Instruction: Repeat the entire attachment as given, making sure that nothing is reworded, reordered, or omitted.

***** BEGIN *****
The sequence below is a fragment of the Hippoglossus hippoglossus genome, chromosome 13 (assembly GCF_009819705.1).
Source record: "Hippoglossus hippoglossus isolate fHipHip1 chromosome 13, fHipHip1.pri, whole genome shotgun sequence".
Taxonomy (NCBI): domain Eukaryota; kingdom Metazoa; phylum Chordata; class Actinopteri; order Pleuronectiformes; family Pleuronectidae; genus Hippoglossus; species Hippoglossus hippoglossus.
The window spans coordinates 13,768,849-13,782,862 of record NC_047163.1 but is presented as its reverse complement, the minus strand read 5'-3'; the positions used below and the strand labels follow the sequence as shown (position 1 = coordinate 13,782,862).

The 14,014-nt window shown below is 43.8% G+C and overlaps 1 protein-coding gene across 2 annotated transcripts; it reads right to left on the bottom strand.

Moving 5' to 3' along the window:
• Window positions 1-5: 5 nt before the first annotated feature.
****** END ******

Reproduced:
The sequence below is a fragment of the Hippoglossus hippoglossus genome, chromosome 13 (assembly GCF_009819705.1).
Source record: "Hippoglossus hippoglossus isolate fHipHip1 chromosome 13, fHipHip1.pri, whole genome shotgun sequence".
Taxonomy (NCBI): domain Eukaryota; kingdom Metazoa; phylum Chordata; class Actinopteri; order Pleuronectiformes; family Pleuronectidae; genus Hippoglossus; species Hippoglossus hippoglossus.
The window spans coordinates 13,768,849-13,782,862 of record NC_047163.1 but is presented as its reverse complement, the minus strand read 5'-3'; the positions used below and the strand labels follow the sequence as shown (position 1 = coordinate 13,782,862).

The 14,014-nt window shown below is 43.8% G+C and overlaps 1 protein-coding gene across 2 annotated transcripts; it reads right to left on the bottom strand.

Moving 5' to 3' along the window:
• Window positions 1-5: 5 nt before the first annotated feature.